I hearby DECLARE, DECLAIM and PROCLAIM that I'm not quite sure I understand the difference between these three!
Well -- DECLARE is the easy one -- it has a block limited scope, while the other two have wider more global scope.
PROCLAIM is clearly global.
The distinction for DECLAIM seems a bit fuzzy to me. Is this because it's meant for the compiler and it really means: "it depends on how your compiler wants to handle it" ?
( Or an I just having trouble reading standardeese today? )
---| Steven D. Majewski (804-982-0831) <sd...@Virginia.EDU> |--- ---| Department of Molecular Physiology and Biological Physics |--- ---| University of Virginia Health Sciences Center |--- ---| P.O. Box 10011 Charlottesville, VA 22906-0011 |--- "Nature and Nature's laws lay hid in night: God said, let Newton be! and all was light." - pope
In article <6eu6uf$b4...@murdoch.acc.Virginia.EDU>, Steven D. Majewski <sd...@elvis.med.Virginia.EDU> wrote:
>Well -- DECLARE is the easy one -- it has a block limited scope, >while the other two have wider more global scope.
>PROCLAIM is clearly global.
>The distinction for DECLAIM seems a bit fuzzy to me. >Is this because it's meant for the compiler and it really >means: "it depends on how your compiler wants to handle it" ?
PROCLAIM is a function, while DECLAIM is a macro. So you can use PROCLAIM with declarations that you calculate, but it's pretty rare that you need to do this unless you're also calling COMPILE or COMPILE-FILE. DECLAIM doesn't evaluate its arguments, and expands into a PROCLAIM with an appropriate EVAL-WHEN wrapped around it so that it will do the right thing when the file is compiled.
One way to think of it is that DECLAIM is to PROCLAIM as DEFUN is to SETF of SYMBOL-FUNCTION. At the time Guy Steele came up with it, most of us didn't even know that the word "declaim" existed; we just wanted a DEFsomething macro, but DEsomething was close enough, and it was great that it really is a synonym for "proclaim"!
-- Barry Margolin, bar...@bbnplanet.com GTE Internetworking, Powered by BBN, Cambridge, MA *** DON'T SEND TECHNICAL QUESTIONS DIRECTLY TO ME, post them to newsgroups.
the only thing I would wish for is that DECLAIM had no effect when loading. loading a file with DECLAIM often introduces declarations that are not wanted at load-time, like OPTIMIZE settings.
the consequence of this is that one has to wrap the proclamation in (EVAL-WHEN (:COMPILE-TOPLEVEL) ...) and this sort of defeats the purpose of having DECLAIM in the first place, IMHO. an obvious counter-measure is to include OPTIMIZE settings in every file that is to be compiled.
I wonder how the global declarations were intended to be used.
#:Erik -- religious cult update in light of new scientific discoveries: "when we cannot go to the comet, the comet must come to us."
I'm not so sure this is a correct rewrite. DECLAIM is specifically intended to work harder than this to cooperate with the compile-time environment so that its side-effect does not pervade into the global environment in which the compilation is occurring. DECLAIM is permitted to fall back to the above in the worst case, but the hope is that it will do better.
> the only thing I would wish for is that DECLAIM had no effect when > loading. loading a file with DECLAIM often introduces declarations that > are not wanted at load-time, like OPTIMIZE settings.
only if you're using DECLAIM wrong. DECLAIM's job is this:
(1) at compile time, make the side-effect available to the compilation unit. (2) at load time, make the side-effect available to the world.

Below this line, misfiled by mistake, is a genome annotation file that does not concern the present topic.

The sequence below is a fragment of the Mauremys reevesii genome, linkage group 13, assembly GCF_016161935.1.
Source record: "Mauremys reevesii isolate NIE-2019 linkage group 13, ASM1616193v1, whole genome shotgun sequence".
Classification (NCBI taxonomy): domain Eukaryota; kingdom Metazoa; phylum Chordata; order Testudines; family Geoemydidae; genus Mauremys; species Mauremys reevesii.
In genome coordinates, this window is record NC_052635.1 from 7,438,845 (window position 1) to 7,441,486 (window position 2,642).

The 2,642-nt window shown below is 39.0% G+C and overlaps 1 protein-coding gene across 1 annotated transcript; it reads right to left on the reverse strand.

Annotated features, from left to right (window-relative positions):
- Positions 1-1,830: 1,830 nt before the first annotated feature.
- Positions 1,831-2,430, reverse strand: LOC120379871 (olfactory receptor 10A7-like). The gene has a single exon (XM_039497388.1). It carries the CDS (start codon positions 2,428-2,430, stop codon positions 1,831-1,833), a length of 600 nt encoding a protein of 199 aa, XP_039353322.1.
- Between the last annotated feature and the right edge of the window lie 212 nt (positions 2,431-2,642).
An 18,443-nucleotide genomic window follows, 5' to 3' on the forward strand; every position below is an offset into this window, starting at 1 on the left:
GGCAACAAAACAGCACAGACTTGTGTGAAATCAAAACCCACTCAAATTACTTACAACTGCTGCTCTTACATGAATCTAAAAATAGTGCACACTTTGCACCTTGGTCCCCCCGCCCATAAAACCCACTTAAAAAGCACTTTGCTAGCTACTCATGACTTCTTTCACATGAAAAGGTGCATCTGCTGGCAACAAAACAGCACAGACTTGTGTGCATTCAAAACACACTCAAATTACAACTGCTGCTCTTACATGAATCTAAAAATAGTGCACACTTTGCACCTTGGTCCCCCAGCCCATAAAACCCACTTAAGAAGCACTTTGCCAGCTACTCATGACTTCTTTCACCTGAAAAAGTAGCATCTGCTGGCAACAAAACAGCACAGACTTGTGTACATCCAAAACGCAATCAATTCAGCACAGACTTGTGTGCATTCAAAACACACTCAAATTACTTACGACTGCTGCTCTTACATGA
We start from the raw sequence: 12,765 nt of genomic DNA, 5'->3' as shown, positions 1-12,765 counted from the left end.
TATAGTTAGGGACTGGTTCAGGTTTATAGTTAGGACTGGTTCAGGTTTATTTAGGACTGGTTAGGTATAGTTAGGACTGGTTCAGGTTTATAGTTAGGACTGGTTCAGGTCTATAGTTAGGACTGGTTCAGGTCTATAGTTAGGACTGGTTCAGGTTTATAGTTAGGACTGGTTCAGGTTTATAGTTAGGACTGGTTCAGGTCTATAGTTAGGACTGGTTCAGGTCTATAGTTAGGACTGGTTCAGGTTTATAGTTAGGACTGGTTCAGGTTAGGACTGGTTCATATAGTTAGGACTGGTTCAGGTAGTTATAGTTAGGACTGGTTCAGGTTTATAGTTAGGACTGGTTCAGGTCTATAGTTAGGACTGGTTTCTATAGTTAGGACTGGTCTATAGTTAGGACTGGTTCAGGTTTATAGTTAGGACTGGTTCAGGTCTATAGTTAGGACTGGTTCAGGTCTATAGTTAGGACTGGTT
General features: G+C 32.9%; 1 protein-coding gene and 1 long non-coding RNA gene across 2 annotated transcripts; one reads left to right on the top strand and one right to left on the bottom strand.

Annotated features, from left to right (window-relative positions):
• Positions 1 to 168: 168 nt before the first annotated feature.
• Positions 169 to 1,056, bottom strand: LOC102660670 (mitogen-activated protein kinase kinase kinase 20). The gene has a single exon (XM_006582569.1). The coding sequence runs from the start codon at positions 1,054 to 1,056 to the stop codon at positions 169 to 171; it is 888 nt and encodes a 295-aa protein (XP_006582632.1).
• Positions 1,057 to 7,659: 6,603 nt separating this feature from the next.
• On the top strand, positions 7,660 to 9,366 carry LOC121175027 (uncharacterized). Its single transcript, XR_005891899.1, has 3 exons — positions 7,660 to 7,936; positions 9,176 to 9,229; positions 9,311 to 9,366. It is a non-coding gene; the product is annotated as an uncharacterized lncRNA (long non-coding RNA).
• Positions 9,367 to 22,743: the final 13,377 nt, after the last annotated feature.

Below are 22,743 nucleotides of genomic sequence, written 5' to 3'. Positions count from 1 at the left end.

the idea is that you should be able to implement DEFVAR as a DECLAIM+SETQ. once you've LOAD'd the DEFVAR, all code in any future situation should know it's a special, so it MUST proclaim upon load--doing less would not implement the guaranteed effect.
the idea however is that if you only compile a file containing such a DECLAIM, but do not load it, the effect of the compilation should not (if possible) affect your global environment. only some implementations really do this.
mostly i don't write code that depends on DECLAIM to do any different than PROCLAIM. But this was critically important on Lisp Machines, where people stay logged in for months at a time and want to be able to compile code they do not always want to load. In Symbolics Genera, therefore, compiling a file with (DECLAIM (SPECIAL ...)) won't force the symbols to be special after the compilation is done until/unless you also LOAD the file.
> the consequence of this is that one has to wrap the proclamation in > (EVAL-WHEN (:COMPILE-TOPLEVEL) ...) and this sort of defeats the purpose > of having DECLAIM in the first place, IMHO. an obvious counter-measure > is to include OPTIMIZE settings in every file that is to be compiled.
or in none of them. (personally, i only use optimize in a DECLARE or when I have arranged for the end of the file to reset normal optimize parameters for the system i'm building.) I agree it's more problematic, but I don't think that's declaim's fault. If you make it local to a file, people complain they can't have a single modular file that sets up optimize settings. If you make it not local, people complain they have to guard against files that don't clean up the mess they make. There is no uniquely agreed-upon win here at all for optimize, so it can't drive declaim's default behavior.
> I wonder how the global declarations were intended to be used.
I hope the above remarks help. All in all, though, the whole notion of global is a bit of a mess. We shoved in WITH-COMPILATION-UNIT somewhat hastily to address delayed warnings. I think more things should connect to it. I said "compilation unit" above but probably lied--wishful thinking--it's probably "file" for DECLAIM. I just wish it was compilation unit just because i'd like the bounding region of a compilation to be uniformly shared for all modules.